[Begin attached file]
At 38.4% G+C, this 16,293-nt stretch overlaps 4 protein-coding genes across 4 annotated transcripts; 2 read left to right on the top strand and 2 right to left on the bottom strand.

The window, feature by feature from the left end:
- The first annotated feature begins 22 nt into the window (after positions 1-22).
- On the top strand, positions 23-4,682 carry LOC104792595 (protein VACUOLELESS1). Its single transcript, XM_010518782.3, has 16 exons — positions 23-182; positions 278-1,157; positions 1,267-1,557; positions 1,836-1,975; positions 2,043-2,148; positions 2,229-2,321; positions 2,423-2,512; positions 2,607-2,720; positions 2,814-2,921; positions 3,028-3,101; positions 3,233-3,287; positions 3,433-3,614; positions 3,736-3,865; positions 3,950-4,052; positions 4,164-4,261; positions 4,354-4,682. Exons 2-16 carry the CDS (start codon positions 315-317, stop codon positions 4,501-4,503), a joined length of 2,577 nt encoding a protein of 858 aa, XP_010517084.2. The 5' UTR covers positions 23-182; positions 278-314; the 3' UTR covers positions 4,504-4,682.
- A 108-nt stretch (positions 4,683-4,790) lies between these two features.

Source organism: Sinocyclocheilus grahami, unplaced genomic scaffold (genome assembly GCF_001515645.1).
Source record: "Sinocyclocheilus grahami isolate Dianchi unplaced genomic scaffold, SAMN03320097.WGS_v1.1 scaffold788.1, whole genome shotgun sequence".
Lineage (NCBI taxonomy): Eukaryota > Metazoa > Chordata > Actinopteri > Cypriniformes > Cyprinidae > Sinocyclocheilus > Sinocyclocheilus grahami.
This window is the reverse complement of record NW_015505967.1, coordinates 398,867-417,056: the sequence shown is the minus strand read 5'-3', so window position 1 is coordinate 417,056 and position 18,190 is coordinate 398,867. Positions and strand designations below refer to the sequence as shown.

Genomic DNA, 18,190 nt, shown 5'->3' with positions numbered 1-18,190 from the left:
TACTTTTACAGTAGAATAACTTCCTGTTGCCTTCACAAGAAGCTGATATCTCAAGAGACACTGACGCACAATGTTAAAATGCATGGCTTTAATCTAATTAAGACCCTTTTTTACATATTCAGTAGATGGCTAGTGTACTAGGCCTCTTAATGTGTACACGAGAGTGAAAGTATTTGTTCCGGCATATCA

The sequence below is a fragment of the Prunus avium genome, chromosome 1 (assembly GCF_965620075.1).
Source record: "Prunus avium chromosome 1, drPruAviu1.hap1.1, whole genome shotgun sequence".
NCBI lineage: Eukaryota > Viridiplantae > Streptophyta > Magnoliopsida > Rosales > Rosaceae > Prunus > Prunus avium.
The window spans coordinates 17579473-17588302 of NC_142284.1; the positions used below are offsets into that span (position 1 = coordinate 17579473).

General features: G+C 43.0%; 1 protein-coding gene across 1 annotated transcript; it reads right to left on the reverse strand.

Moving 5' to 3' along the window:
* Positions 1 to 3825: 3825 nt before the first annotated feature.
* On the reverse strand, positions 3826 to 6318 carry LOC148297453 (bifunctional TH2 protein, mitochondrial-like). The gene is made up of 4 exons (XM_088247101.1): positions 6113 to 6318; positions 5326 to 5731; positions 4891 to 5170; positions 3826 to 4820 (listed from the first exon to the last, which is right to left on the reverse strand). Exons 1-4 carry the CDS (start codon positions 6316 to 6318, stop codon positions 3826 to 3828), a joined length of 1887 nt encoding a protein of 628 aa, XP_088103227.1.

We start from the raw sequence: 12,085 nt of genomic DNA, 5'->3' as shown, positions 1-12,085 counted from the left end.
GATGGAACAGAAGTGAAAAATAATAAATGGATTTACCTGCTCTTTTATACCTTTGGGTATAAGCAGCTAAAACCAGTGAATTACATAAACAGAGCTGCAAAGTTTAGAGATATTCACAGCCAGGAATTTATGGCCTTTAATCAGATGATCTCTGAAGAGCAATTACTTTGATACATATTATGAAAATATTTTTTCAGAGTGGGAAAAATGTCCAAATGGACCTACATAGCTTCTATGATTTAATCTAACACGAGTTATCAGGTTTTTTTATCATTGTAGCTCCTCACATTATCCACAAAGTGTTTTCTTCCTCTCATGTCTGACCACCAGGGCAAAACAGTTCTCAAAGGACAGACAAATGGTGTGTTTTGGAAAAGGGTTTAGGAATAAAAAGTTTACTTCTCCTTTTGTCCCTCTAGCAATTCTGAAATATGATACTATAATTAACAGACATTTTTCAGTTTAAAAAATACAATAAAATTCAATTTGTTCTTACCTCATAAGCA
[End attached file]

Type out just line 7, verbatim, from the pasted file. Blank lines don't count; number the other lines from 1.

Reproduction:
Source record: "Sinocyclocheilus grahami isolate Dianchi unplaced genomic scaffold, SAMN03320097.WGS_v1.1 scaffold788.1, whole genome shotgun sequence".